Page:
Last Friday (30th November) we looked at the paper below in both the physical and virtual journal clubs of St Emlyn’s:
It doesn’t take a great leap of imagination to see how this could be relevant to our own departments: I personally feel an irresistible heartsink when I pick up the next card in the box and the presenting complaint at triage is headache (usually followed by the words “for six weeks”). But these feelings are unfair; we know that some patients presenting to the ED with headache actually have underlying and often serious pathology – the trick (or challenge) is to identify them from the majority who don’t.
Could this paper provide us with insight? Let’s have a look.
The first thing to note is that this paper does not involve true primary research. The data being used was collected for another purpose – in this case, as part of a national survey of ED visits – which, in itself, collected data from a sample of EDs. Patients with headache were retrospectively identified from coding data by diagnosis according to ICD-9 classification. The issue here is accuracy: how good are we at completing our coding accurately? How good are we at diagnosis? Simon has a few things to say about that here, but it’s important to consider how these human factors might influence the outcomes of this piece of research. What’s more, not all of the data was used; the numbers involved were pretty big, so not unreasonably the investigators have used a sub-sample for full analysis.
Both issues were raised on twitter:
#JC_StE I also have a number of issues with the dependency on coding accuracy for diagnosis— Alastair Pickering (@drapickering) November 30, 2012
My head hurts already, but hopefully this should be raising questions for you about how much extrapolation has gone on here to generalise the findings to a population of ED patients/attendances; one of the clues to that is in the introduction; the authors state that the proportion of those presenting to the ED whose primary complaint is headache is 1-3%; in their data, the proportion was 4.5%.
So, 4.5% of ED attendances were due to atraumatic headache; 20.4% of patients received CT or MRI scan. This feels instinctively higher than UK experience on both counts, particularly when patients for whom there were concerns of meningitis or encephalitis were excluded.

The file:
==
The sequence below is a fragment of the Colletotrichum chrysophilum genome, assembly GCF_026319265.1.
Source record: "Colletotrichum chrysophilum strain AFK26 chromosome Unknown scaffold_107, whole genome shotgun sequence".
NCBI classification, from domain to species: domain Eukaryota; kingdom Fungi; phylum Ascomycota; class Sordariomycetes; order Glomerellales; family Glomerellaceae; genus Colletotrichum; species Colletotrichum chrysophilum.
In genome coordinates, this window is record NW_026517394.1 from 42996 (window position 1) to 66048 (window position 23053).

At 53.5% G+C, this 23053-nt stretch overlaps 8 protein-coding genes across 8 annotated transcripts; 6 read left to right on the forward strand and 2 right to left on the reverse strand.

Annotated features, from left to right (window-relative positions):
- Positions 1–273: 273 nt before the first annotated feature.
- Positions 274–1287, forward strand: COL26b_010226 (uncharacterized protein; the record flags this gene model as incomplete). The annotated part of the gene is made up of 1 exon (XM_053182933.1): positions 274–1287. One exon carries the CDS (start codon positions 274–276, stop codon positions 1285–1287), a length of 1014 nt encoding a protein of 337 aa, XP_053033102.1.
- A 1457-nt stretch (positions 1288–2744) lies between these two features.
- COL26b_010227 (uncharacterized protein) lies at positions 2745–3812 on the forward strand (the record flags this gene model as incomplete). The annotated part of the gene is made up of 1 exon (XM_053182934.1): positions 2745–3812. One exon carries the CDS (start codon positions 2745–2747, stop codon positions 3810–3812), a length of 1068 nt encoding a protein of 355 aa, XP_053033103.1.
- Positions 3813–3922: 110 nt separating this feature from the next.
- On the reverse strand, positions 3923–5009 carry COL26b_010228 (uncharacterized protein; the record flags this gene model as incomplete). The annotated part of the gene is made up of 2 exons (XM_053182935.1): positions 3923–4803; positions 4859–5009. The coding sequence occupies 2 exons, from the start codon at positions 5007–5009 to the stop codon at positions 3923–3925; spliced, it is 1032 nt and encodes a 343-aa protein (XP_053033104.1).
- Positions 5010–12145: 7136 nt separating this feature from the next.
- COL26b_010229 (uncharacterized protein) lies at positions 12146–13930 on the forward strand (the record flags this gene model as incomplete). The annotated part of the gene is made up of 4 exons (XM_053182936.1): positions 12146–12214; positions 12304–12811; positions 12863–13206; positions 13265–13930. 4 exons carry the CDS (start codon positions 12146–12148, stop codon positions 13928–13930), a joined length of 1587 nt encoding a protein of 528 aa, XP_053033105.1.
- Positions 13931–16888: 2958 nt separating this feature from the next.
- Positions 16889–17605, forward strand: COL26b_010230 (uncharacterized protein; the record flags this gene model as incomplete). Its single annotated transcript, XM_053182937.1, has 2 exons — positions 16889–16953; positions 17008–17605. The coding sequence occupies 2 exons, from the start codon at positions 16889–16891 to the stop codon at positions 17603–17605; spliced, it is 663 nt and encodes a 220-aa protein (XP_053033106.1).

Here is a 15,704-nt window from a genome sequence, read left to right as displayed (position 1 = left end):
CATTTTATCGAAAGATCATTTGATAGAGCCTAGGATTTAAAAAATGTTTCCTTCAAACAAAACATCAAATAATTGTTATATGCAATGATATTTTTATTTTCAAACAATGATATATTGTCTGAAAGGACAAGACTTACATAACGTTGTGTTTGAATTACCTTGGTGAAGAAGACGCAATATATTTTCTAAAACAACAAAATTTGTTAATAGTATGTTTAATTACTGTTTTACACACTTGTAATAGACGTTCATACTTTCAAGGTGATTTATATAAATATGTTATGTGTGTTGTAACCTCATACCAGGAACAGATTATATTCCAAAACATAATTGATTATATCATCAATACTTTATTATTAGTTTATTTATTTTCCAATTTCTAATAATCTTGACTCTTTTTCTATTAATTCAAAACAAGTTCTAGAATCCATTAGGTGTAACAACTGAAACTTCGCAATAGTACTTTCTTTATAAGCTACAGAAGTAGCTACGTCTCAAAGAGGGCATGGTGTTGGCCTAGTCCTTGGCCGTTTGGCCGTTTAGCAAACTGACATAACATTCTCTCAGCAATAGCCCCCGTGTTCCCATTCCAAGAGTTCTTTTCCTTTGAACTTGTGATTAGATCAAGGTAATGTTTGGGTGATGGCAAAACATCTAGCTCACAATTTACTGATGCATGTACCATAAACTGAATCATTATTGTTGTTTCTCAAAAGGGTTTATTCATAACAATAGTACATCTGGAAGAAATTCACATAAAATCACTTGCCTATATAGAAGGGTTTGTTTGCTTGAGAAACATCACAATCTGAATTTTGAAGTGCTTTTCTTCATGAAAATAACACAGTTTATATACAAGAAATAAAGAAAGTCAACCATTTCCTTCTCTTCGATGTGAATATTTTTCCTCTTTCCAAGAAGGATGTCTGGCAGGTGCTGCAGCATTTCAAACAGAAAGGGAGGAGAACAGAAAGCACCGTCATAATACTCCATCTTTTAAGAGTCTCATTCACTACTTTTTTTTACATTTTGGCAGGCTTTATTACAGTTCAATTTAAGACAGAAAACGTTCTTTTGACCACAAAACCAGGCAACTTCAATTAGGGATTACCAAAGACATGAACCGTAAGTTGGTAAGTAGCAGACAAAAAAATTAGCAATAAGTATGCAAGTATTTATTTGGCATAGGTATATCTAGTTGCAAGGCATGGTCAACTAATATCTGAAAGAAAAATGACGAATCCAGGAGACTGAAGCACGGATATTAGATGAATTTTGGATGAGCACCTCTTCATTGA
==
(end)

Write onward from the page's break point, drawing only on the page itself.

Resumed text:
The paper demonstrates an increasing trend in the number of scans arranged over the 10-year period, without a corresponding increase in the number of “pathological” scans. While this may reflect better access to scan facilities, the authors reflect whether factors such as threat of litigation and lack of clear clinical guidelines may also impact their findings.
The authors go on to provide a breakdown of odds ratios, expressing the likelihood of intracranial pathology on scan in the presence of various clinical and non-clinical findings. However:
Some interesting adjusted odds ratios in table 2: do they tell us anything new though? #JC_StE— JC_StE (@JC_StE) November 30, 2012
And what of the age cutoff? Why have the authors decided to separate their patients into 18-49yrs and >50 years? The answer isn’t clear, but pathology seemed more prevalent among the older group. Does this reflect generational attitudes towards ED attendance, or unmeasured risk factors; smoking, hypertension, anticoagulant use, all arguably more likely in older patients?
So, the increasing trend in use of radiology in the ED assessment of headache is notable, and likely to be reflected in UK figures. But the feeling on twitter was that otherwise the study adds little to our clinical assessment of patients with headache. It would be practically difficult to develop a sensible clinical decision rule for a collection of disparate presentations. And what of the new NICE guidance on headache? Well, St Emlyn’s has something to say on that too..!
Join St Emlyn’s Twitter Journal Club from 13:00-14:00 GMT/BST every Friday @JC_StE and use the hashtag #JC_StE